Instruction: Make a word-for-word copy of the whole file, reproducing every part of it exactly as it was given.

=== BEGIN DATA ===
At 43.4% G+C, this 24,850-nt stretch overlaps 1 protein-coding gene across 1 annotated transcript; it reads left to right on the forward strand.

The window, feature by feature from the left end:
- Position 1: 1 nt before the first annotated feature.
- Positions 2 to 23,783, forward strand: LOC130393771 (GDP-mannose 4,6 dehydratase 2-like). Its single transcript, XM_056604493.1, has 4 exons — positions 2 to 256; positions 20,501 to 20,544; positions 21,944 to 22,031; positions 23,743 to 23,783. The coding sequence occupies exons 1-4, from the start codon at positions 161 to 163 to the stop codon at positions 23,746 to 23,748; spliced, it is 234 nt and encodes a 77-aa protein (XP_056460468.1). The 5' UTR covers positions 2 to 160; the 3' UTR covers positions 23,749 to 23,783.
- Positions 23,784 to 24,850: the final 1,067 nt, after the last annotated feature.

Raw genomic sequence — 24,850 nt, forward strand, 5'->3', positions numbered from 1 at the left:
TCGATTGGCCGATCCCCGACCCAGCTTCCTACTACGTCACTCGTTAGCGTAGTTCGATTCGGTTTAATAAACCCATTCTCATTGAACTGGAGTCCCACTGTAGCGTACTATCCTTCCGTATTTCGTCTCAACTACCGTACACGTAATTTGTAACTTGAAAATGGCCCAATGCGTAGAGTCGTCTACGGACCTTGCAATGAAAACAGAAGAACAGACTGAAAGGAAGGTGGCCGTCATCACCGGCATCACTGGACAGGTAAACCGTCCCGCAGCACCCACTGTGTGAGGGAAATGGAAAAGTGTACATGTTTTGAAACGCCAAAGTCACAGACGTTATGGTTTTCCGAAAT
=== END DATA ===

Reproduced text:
At 43.4% G+C, this 24,850-nt stretch overlaps 1 protein-coding gene across 1 annotated transcript; it reads left to right on the forward strand.

The window, feature by feature from the left end:
- Position 1: 1 nt before the first annotated feature.
- Positions 2 to 23,783, forward strand: LOC130393771 (GDP-mannose 4,6 dehydratase 2-like). Its single transcript, XM_056604493.1, has 4 exons — positions 2 to 256; positions 20,501 to 20,544; positions 21,944 to 22,031; positions 23,743 to 23,783. The coding sequence occupies exons 1-4, from the start codon at positions 161 to 163 to the stop codon at positions 23,746 to 23,748; spliced, it is 234 nt and encodes a 77-aa protein (XP_056460468.1). The 5' UTR covers positions 2 to 160; the 3' UTR covers positions 23,749 to 23,783.
- Positions 23,784 to 24,850: the final 1,067 nt, after the last annotated feature.

Raw genomic sequence — 24,850 nt, forward strand, 5'->3', positions numbered from 1 at the left:
TCGATTGGCCGATCCCCGACCCAGCTTCCTACTACGTCACTCGTTAGCGTAGTTCGATTCGGTTTAATAAACCCATTCTCATTGAACTGGAGTCCCACTGTAGCGTACTATCCTTCCGTATTTCGTCTCAACTACCGTACACGTAATTTGTAACTTGAAAATGGCCCAATGCGTAGAGTCGTCTACGGACCTTGCAATGAAAACAGAAGAACAGACTGAAAGGAAGGTGGCCGTCATCACCGGCATCACTGGACAGGTAAACCGTCCCGCAGCACCCACTGTGTGAGGGAAATGGAAAAGTGTACATGTTTTGAAACGCCAAAGTCACAGACGTTATGGTTTTCCGAAAT